Australia has recorded its first death from coronavirus – a 78-year-old from the Diamond Princess died in the early hours of Sunday at Sir Charles Gairdner Hospital.
The unnamed man and his wife were among 164 Australians quarantined aboard the Diamond Princess with coronavirus and flown from Japan to Darwin and placed in isolation at the Howards Springs camp.
He had been taken from a Darwin quarantine camp with his wife, who is also infected. She is now in isolation at a Perth hospital.
All guests on the Diamond Princess have disembarked, after the start of the quarantine on February 4, Princess Cruises has confirmed.
There are currently fewer than 500 crew members still on board, with some awaiting government charter flights, according to the line statement.
“For those team members who will not depart by government charter flights, we have finalized plans with the Japan Ministry of Health for a quarantine shoreside facility in Japan,” says the line.
Princess Cruises has hired Aspen Medical, an Australia-based, award-winning and WHO-certified company with extensive global experience in delivering public health services, to provide team members with health and wellbeing care during a quarantine at a land-based centre in Japan.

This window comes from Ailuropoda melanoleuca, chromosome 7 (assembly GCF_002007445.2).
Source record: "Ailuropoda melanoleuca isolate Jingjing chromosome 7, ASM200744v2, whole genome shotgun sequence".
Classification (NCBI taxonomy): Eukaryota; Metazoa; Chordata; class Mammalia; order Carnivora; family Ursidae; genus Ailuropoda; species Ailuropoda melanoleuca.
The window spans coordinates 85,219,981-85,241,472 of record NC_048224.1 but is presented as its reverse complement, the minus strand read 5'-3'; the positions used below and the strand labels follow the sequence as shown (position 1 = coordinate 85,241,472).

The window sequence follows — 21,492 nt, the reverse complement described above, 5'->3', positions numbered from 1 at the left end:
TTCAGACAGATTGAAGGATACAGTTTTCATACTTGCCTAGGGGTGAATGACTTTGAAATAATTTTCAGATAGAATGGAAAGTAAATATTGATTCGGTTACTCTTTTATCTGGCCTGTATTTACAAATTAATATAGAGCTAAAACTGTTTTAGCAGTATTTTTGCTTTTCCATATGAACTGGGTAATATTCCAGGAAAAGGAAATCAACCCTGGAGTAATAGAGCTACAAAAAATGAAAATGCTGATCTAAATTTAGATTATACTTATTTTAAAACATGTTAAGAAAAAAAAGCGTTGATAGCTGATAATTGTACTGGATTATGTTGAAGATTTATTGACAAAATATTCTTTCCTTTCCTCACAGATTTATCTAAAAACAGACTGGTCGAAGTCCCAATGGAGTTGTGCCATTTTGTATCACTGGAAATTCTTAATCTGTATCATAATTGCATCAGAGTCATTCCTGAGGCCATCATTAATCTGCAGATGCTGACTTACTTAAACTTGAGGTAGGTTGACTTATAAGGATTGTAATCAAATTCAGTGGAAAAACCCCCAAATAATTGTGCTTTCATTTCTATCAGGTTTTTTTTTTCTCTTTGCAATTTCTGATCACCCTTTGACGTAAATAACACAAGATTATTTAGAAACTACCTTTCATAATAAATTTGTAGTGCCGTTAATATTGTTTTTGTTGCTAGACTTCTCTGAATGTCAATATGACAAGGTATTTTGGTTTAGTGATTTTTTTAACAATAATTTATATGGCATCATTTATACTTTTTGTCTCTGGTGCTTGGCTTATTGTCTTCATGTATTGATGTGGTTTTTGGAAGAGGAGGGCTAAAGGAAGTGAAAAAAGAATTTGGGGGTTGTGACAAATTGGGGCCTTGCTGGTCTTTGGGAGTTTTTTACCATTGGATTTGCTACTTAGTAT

Aspen Medical will deploy as many as 60 professionals including clinically certified doctors, nurses and environmental health officers along with operations personnel. The company will also provide services like daily health checks, laundry services, meal service, housekeeping service and assist with recreational activities at the facility.
This secondary quarantine is required by the Japan Ministry of Health to ensure the health and well-being of each team member. Aspen Medical will be operating under the direction of the Japan Ministry of Health, which is ultimately responsible for the quarantine.
Of 3,700 passengers and crew onboard Diamond Princess, 705 of them were confirmed with coronavirus and a fourth infected passenger died earlier this week.
Eight of 164 Australian passengers have tested positive for the virus since arriving in Darwin on February 20 for their second two-week quarantine. All have been transferred to their home state for medical treatment.
The quarantine of the remaining 156 passengers is expected to end on March 4.